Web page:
Sultan Al Jaber, head of Adnoc, is also the chair of AIQ – and president of COP28. Cooper noted the opportunity that AIQ can offer in terms of tackling emissions.

Adnoc head Sultan Al Jaber, Adnoc CTO Sophie Hildebrand and AIQ CEO Chris Cooper meet US Secretary of Energy Jennifer Granholm in May
Adnoc head Sultan Al Jaber, Adnoc CTO Sophie Hildebrand and AIQ CEO Chris Cooper meet US Secretary of Energy Jennifer Granholm during a visit to Abu Dhabi


Emission X is a “greenhouse gas emissions monitoring tool. But it doesn’t just monitor, it actually forecasts and it’s a reporting solution.”

The tool looks at the history of potential emission sources. It then reports and predicts what emissions may occur from infrastructure.

Predictive analysis “tells you where to focus in, where are the most likely larger emissions coming from to give you an opportunity to go and investigate those resources and understand that infrastructure”.

The company’s technology is working on protecting and predictive maintenance, while minimising downtime. “We can give predictive analytics of every single component in the value chain of a petrochemical plant,” Cooper said. “From that, you can determine when a certain part needs to be replaced.”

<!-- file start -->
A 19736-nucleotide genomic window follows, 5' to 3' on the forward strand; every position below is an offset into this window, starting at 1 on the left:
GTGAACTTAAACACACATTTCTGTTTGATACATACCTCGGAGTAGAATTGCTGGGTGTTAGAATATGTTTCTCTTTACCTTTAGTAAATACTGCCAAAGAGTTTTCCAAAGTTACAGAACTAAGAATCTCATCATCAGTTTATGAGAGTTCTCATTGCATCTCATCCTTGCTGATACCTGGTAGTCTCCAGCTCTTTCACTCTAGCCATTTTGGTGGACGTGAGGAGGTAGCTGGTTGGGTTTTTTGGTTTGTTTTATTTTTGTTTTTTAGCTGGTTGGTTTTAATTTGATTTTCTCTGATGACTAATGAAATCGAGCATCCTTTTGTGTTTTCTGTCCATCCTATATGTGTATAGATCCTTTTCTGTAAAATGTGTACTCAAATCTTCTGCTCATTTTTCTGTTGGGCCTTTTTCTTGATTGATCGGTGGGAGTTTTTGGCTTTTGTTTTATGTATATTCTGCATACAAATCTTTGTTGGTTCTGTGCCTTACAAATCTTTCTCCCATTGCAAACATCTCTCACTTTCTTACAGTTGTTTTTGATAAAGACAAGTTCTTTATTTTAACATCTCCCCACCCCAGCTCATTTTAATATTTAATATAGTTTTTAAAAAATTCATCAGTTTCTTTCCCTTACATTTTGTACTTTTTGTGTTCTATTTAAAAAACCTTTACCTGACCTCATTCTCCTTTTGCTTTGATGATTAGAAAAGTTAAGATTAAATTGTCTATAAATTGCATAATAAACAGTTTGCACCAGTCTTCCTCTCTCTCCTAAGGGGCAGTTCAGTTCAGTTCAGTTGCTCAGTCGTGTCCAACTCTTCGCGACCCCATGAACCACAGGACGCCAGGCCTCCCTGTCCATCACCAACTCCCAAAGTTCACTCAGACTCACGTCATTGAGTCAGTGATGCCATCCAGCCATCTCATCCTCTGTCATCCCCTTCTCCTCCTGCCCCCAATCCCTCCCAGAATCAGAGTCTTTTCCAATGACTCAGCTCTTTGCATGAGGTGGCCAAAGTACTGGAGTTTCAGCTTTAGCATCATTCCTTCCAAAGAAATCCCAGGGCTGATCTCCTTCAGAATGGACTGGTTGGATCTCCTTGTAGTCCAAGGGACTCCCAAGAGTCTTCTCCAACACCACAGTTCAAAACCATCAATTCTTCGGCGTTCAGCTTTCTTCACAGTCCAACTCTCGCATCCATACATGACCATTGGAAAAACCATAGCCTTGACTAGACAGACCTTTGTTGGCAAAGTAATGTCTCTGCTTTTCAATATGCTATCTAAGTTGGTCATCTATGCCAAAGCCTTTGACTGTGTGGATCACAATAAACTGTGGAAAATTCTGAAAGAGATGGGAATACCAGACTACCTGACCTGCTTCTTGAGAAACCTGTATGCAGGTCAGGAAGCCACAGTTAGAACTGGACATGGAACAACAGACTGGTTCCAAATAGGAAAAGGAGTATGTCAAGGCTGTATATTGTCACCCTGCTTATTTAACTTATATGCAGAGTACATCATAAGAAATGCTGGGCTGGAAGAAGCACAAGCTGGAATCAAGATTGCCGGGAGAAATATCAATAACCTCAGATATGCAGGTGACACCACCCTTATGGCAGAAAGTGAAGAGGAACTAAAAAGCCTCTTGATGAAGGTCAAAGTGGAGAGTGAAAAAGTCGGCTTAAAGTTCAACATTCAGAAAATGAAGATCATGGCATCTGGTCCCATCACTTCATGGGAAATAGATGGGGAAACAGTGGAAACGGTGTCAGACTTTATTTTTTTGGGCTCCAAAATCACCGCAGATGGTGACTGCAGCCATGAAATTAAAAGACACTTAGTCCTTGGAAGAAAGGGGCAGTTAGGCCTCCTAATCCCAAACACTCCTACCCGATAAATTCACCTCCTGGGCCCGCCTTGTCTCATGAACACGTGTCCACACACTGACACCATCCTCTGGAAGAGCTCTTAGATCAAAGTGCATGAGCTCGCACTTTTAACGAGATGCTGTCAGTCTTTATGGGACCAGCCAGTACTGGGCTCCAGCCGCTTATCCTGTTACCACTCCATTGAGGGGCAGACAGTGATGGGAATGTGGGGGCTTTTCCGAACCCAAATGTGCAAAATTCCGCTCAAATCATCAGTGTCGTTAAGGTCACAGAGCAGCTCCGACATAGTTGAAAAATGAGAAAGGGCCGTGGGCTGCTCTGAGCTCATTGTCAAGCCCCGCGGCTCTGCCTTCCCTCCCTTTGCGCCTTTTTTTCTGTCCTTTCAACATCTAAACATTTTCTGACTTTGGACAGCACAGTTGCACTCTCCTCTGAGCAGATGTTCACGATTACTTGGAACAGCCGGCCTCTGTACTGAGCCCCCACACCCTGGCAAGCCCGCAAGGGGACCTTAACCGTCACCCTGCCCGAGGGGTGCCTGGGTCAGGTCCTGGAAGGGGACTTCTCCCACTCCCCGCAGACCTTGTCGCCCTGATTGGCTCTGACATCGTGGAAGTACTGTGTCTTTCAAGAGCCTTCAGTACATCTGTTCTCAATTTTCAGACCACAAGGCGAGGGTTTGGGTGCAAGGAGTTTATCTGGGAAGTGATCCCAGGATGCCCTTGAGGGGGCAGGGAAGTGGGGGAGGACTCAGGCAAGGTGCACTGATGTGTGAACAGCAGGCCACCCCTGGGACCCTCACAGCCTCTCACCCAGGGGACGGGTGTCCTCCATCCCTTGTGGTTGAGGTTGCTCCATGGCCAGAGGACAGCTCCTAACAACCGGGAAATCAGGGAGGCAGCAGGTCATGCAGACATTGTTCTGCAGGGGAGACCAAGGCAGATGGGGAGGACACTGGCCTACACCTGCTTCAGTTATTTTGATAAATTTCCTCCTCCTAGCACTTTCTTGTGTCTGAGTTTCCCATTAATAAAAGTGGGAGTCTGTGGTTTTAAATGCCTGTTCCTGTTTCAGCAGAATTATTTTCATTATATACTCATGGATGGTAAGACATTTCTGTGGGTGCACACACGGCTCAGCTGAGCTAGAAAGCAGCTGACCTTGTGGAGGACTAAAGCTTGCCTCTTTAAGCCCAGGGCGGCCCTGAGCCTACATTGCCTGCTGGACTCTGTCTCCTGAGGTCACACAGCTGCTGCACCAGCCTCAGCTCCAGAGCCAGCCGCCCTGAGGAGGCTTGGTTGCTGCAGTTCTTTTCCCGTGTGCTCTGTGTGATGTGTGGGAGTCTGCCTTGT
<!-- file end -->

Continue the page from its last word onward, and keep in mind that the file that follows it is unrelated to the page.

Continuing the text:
It is in tying together all the aspects of AI that the true value emerges, the CEO said.

“It’s doing that at a well level, but also building solutions that work across clusters of wells that are attached to a reservoir. And when you build and integrate all those pieces in the value chain, that’s when it becomes really game changing.”

AIQ is working throughout the industry, he continued. “It’s not just about looking at individual components anymore. It’s the complete value chain.”

There has been some discussion around AI’s energy demands, with the additional computing power requiring additional resource. Cooper acknowledged there would be higher demand, but noted the progress that had been made.

“We’ve already built 20 solutions, so we’ve gone through that phase and now we’re scaling. In effect, that represents a saving, because we’ve built that already.”

While AI brings its own energy demands, the AIQ official said the move would go to “developing and delivering energy at lower emissions, with a better sustainability rate than what anyone else can – because we’re leveraging AI. It’s about AI for energy, energy for AI.”

Updated May 17 to correct UAE’s AI aspirations to 2031, rather than 2030.